For those individuals who don’t know what alkalinity is, it’s a method for determining how resistant the water in your pool is to neutralize the acid. In simpler terms, alkalinity serves as a buffer which stabilizes pH levels. Maintaining these levels are important because it’s an essential step in keeping the water in your pool sanitized amongst other things.

To determine what your pool’s alkalinity level is, you can purchase several different kinds of kits at most home improvement stores. They’re easy to use and not too expensive.

When you test the water in your pool, your alkalinity levels should be anywhere between 80 to 120 parts per million (ppm). If your alkalinity levels are too high, then your pH levels will also be affected. For the record, your pool’s pH level should never exceed a pH level of 7.8.

When the pH level of the water in your pool exceeds 7.8, the water is too soft, and as a result, your chlorine may quit disinfecting and sanitizing your pool water. In addition to this, a high pH level can also cause several unnecessary problems. So, what are the effects of high alkalinity levels, what’s the cause, and what can you do about it?

The effects of high alkalinity in pool water

Like mentioned above, when your pool water alkalinity level is off, it can also throw the pH levels off causing an array of problems. One of the most common issues is making your chlorine ineffective. As a result, you’ll have to use more and more. This can get quite expensive.

For anyone who doesn’t know, chlorine is an active chemical that sterilizes the water in your pool. This is an essential step in keeping your pool clean for everyone who uses it.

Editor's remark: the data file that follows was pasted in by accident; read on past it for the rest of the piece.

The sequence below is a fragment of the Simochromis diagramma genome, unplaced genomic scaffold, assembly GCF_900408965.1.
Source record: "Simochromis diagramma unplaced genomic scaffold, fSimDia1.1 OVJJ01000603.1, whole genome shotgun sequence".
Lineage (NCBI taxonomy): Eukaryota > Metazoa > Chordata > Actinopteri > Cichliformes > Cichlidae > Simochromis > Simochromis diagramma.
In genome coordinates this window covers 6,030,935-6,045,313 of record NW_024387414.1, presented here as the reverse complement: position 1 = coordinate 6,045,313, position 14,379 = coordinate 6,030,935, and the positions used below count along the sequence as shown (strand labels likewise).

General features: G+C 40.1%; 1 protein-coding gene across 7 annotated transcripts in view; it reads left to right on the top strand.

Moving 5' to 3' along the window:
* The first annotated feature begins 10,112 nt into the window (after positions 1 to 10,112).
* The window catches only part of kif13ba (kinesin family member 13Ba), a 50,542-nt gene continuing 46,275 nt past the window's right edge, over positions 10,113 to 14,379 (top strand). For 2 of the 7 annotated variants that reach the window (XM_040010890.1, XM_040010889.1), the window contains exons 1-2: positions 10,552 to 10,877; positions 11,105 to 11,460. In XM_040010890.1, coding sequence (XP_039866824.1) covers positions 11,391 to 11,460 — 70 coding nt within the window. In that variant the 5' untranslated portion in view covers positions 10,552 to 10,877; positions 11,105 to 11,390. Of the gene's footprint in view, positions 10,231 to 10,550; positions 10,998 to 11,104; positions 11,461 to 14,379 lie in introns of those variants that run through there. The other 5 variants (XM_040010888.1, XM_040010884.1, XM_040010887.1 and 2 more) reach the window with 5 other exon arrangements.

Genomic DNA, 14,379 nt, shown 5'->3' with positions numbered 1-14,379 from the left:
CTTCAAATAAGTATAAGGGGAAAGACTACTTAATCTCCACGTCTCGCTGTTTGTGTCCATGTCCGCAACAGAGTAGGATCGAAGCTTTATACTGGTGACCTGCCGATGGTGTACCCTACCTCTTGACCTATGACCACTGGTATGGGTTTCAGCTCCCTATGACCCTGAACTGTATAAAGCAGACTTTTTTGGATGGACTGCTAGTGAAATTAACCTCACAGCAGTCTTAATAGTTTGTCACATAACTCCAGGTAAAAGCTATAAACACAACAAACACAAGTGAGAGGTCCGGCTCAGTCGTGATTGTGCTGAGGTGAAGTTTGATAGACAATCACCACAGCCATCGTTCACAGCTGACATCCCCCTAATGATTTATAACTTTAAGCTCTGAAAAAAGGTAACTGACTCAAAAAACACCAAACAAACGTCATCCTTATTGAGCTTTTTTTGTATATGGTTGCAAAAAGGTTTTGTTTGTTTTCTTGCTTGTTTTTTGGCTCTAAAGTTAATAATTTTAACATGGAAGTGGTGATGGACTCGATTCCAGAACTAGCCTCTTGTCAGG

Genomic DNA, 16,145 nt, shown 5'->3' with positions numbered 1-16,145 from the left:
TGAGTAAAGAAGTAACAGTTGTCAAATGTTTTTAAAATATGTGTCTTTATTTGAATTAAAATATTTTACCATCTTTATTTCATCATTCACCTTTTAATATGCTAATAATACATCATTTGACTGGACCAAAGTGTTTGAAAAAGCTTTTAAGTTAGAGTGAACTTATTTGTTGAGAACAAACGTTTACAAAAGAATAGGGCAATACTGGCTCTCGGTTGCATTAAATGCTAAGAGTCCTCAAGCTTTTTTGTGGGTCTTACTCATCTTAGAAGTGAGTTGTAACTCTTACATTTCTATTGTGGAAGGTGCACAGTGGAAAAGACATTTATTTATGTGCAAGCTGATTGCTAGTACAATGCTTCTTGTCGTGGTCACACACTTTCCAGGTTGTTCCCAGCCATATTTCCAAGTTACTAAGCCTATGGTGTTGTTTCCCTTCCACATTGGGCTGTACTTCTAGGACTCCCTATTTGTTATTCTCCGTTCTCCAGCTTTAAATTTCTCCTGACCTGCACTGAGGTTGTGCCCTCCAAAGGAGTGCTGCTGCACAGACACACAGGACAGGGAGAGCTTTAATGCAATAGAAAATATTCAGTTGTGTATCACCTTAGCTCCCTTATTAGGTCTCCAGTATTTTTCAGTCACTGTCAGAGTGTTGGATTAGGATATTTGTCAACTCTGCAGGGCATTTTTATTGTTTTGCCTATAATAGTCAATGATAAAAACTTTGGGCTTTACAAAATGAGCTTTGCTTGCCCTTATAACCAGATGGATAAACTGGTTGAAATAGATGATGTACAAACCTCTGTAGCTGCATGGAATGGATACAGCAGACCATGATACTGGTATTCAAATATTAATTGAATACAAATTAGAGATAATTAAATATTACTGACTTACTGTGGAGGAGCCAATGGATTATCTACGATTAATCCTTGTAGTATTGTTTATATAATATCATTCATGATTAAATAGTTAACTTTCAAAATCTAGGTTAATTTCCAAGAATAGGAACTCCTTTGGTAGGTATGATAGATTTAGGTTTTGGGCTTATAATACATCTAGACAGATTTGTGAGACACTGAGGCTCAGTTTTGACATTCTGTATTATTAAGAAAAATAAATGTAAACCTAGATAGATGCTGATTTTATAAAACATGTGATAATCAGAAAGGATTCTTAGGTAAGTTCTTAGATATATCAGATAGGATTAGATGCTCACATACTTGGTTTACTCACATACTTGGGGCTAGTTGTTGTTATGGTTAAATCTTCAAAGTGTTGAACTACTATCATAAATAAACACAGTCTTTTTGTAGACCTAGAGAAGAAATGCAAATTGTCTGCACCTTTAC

In addition to this, high alkalinity levels can also cause issues like red and irritated eyes, dry skin, itchy scalp, and even earaches.

Besides just physical problems, high alkalinity levels can cause cloudiness in the water, circulation issues, excess wear and tear on your filters, and algae and calcium build up.

Now that you know the effects of high alkalinity levels, what is it that specifically causes alkalinity levels to rise so much?

What causes high alkalinity in pool water?

There are quite a few reasons why the water in your pool is experiencing high levels of alkalinity. Once you understand what is causing the problem, then you can then start fixing the problem.

One of the most common reasons why alkalinity levels are so high in pools is because of too many chemicals. This is usually the result of human error. However, for people who live in a geographical area that experience acid rain, this can be a common problem. The acid rain can continuously change your pool’s pH level.

Another reason why the alkalinity in your pool may be too high could be the result of both sweat and lotion. Crazy huh? The reason being is because sunscreen has a lot of chemicals in it, and when you spread it on your body and then sweat in the sun, these chemicals get into the pool and change the pH levels. This is also the case for soaps and body washes too.

A third reason why the alkalinity of your pool water may be too high could be attributed to a sudden rise in the temperature of the water. If the morning temperature is quite brisk and then it gets much warmer throughout the day, the alkalinity level of your pool water may increase by quite a lot.

Lastly, your local municipal water source may be the reason your alkalinity level may be so high. These companies often use water with a much higher alkalinity level as a way to help keep the pipes from corroding and becoming rusty. By adding that water to your pool, you may be throwing off the pH level by quite a lot. It’s good to check with your local municipal water company to see what the actual alkalinity of the water is.

Testing the alkalinity level of your pool water

If you re unsure if the alkalinity level of your pool water is much too high, then you’ll want to invest in a pool testing kit. These kits are usually affordable and typically can be purchased at most home improvement stores.